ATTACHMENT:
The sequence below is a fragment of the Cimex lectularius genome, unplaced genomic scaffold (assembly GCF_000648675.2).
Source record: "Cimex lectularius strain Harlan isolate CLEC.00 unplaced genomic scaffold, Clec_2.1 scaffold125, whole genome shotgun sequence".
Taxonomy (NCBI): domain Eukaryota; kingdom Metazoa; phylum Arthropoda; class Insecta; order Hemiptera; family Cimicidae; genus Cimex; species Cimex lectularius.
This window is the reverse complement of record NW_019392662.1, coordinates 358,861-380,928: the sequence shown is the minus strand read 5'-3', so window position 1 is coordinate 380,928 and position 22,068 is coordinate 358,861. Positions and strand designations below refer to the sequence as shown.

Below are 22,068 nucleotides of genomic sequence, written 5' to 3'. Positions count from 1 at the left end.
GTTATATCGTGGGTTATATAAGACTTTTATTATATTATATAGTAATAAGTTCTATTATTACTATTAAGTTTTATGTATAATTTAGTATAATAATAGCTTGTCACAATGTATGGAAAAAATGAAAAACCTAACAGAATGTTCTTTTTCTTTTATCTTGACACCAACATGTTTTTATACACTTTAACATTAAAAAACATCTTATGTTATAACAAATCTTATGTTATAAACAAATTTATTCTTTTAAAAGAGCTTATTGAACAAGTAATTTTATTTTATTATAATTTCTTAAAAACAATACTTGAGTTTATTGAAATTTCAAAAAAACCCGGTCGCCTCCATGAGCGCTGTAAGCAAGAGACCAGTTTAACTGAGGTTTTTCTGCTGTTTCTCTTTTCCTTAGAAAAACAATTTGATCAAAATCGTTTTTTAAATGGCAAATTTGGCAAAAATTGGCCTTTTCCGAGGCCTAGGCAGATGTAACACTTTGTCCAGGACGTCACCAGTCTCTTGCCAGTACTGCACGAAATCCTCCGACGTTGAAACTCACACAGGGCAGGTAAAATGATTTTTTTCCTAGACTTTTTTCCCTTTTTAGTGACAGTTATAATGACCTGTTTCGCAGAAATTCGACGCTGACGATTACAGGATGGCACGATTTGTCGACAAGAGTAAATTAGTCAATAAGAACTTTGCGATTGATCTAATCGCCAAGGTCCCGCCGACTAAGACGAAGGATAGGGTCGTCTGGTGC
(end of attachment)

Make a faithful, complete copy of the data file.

The sequence below is a fragment of the Cimex lectularius genome, unplaced genomic scaffold (assembly GCF_000648675.2).
Source record: "Cimex lectularius strain Harlan isolate CLEC.00 unplaced genomic scaffold, Clec_2.1 scaffold125, whole genome shotgun sequence".
Taxonomy (NCBI): domain Eukaryota; kingdom Metazoa; phylum Arthropoda; class Insecta; order Hemiptera; family Cimicidae; genus Cimex; species Cimex lectularius.
This window is the reverse complement of record NW_019392662.1, coordinates 358,861-380,928: the sequence shown is the minus strand read 5'-3', so window position 1 is coordinate 380,928 and position 22,068 is coordinate 358,861. Positions and strand designations below refer to the sequence as shown.

Below are 22,068 nucleotides of genomic sequence, written 5' to 3'. Positions count from 1 at the left end.
GTTATATCGTGGGTTATATAAGACTTTTATTATATTATATAGTAATAAGTTCTATTATTACTATTAAGTTTTATGTATAATTTAGTATAATAATAGCTTGTCACAATGTATGGAAAAAATGAAAAACCTAACAGAATGTTCTTTTTCTTTTATCTTGACACCAACATGTTTTTATACACTTTAACATTAAAAAACATCTTATGTTATAACAAATCTTATGTTATAAACAAATTTATTCTTTTAAAAGAGCTTATTGAACAAGTAATTTTATTTTATTATAATTTCTTAAAAACAATACTTGAGTTTATTGAAATTTCAAAAAAACCCGGTCGCCTCCATGAGCGCTGTAAGCAAGAGACCAGTTTAACTGAGGTTTTTCTGCTGTTTCTCTTTTCCTTAGAAAAACAATTTGATCAAAATCGTTTTTTAAATGGCAAATTTGGCAAAAATTGGCCTTTTCCGAGGCCTAGGCAGATGTAACACTTTGTCCAGGACGTCACCAGTCTCTTGCCAGTACTGCACGAAATCCTCCGACGTTGAAACTCACACAGGGCAGGTAAAATGATTTTTTTCCTAGACTTTTTTCCCTTTTTAGTGACAGTTATAATGACCTGTTTCGCAGAAATTCGACGCTGACGATTACAGGATGGCACGATTTGTCGACAAGAGTAAATTAGTCAATAAGAACTTTGCGATTGATCTAATCGCCAAGGTCCCGCCGACTAAGACGAAGGATAGGGTCGTCTGGTGC